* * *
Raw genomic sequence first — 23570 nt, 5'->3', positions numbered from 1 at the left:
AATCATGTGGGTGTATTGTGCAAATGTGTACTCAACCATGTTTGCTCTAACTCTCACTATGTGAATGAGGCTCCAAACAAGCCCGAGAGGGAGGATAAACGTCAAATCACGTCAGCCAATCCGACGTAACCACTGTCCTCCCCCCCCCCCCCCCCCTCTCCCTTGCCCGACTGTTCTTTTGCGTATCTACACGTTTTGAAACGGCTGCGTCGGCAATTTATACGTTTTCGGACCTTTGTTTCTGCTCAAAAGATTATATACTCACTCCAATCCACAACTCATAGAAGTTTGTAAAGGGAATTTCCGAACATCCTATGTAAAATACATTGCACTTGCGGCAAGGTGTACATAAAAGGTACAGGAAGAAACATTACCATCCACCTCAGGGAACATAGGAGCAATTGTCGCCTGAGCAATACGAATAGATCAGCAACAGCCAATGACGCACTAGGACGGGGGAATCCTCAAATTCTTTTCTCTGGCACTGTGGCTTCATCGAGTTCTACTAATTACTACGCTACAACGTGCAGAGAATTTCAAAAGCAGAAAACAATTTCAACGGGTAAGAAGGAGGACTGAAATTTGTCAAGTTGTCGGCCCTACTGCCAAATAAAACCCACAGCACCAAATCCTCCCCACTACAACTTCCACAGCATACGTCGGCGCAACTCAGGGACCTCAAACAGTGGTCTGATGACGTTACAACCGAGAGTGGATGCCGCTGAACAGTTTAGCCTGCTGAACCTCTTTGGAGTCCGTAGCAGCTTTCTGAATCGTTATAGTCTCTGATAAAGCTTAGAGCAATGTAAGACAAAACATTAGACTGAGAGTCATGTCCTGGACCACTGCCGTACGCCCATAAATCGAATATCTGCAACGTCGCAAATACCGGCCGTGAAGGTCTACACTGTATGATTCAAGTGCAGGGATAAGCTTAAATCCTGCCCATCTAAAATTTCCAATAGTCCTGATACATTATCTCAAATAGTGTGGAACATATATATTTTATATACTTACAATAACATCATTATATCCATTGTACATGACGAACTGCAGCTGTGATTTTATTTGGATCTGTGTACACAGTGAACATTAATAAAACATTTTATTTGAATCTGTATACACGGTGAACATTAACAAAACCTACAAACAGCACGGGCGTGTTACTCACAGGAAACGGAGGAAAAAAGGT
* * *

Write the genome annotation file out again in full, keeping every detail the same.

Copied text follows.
Raw genomic sequence first — 23570 nt, 5'->3', positions numbered from 1 at the left:
AATCATGTGGGTGTATTGTGCAAATGTGTACTCAACCATGTTTGCTCTAACTCTCACTATGTGAATGAGGCTCCAAACAAGCCCGAGAGGGAGGATAAACGTCAAATCACGTCAGCCAATCCGACGTAACCACTGTCCTCCCCCCCCCCCCCCCCCTCTCCCTTGCCCGACTGTTCTTTTGCGTATCTACACGTTTTGAAACGGCTGCGTCGGCAATTTATACGTTTTCGGACCTTTGTTTCTGCTCAAAAGATTATATACTCACTCCAATCCACAACTCATAGAAGTTTGTAAAGGGAATTTCCGAACATCCTATGTAAAATACATTGCACTTGCGGCAAGGTGTACATAAAAGGTACAGGAAGAAACATTACCATCCACCTCAGGGAACATAGGAGCAATTGTCGCCTGAGCAATACGAATAGATCAGCAACAGCCAATGACGCACTAGGACGGGGGAATCCTCAAATTCTTTTCTCTGGCACTGTGGCTTCATCGAGTTCTACTAATTACTACGCTACAACGTGCAGAGAATTTCAAAAGCAGAAAACAATTTCAACGGGTAAGAAGGAGGACTGAAATTTGTCAAGTTGTCGGCCCTACTGCCAAATAAAACCCACAGCACCAAATCCTCCCCACTACAACTTCCACAGCATACGTCGGCGCAACTCAGGGACCTCAAACAGTGGTCTGATGACGTTACAACCGAGAGTGGATGCCGCTGAACAGTTTAGCCTGCTGAACCTCTTTGGAGTCCGTAGCAGCTTTCTGAATCGTTATAGTCTCTGATAAAGCTTAGAGCAATGTAAGACAAAACATTAGACTGAGAGTCATGTCCTGGACCACTGCCGTACGCCCATAAATCGAATATCTGCAACGTCGCAAATACCGGCCGTGAAGGTCTACACTGTATGATTCAAGTGCAGGGATAAGCTTAAATCCTGCCCATCTAAAATTTCCAATAGTCCTGATACATTATCTCAAATAGTGTGGAACATATATATTTTATATACTTACAATAACATCATTATATCCATTGTACATGACGAACTGCAGCTGTGATTTTATTTGGATCTGTGTACACAGTGAACATTAATAAAACATTTTATTTGAATCTGTATACACGGTGAACATTAACAAAACCTACAAACAGCACGGGCGTGTTACTCACAGGAAACGGAGGAAAAAAGGT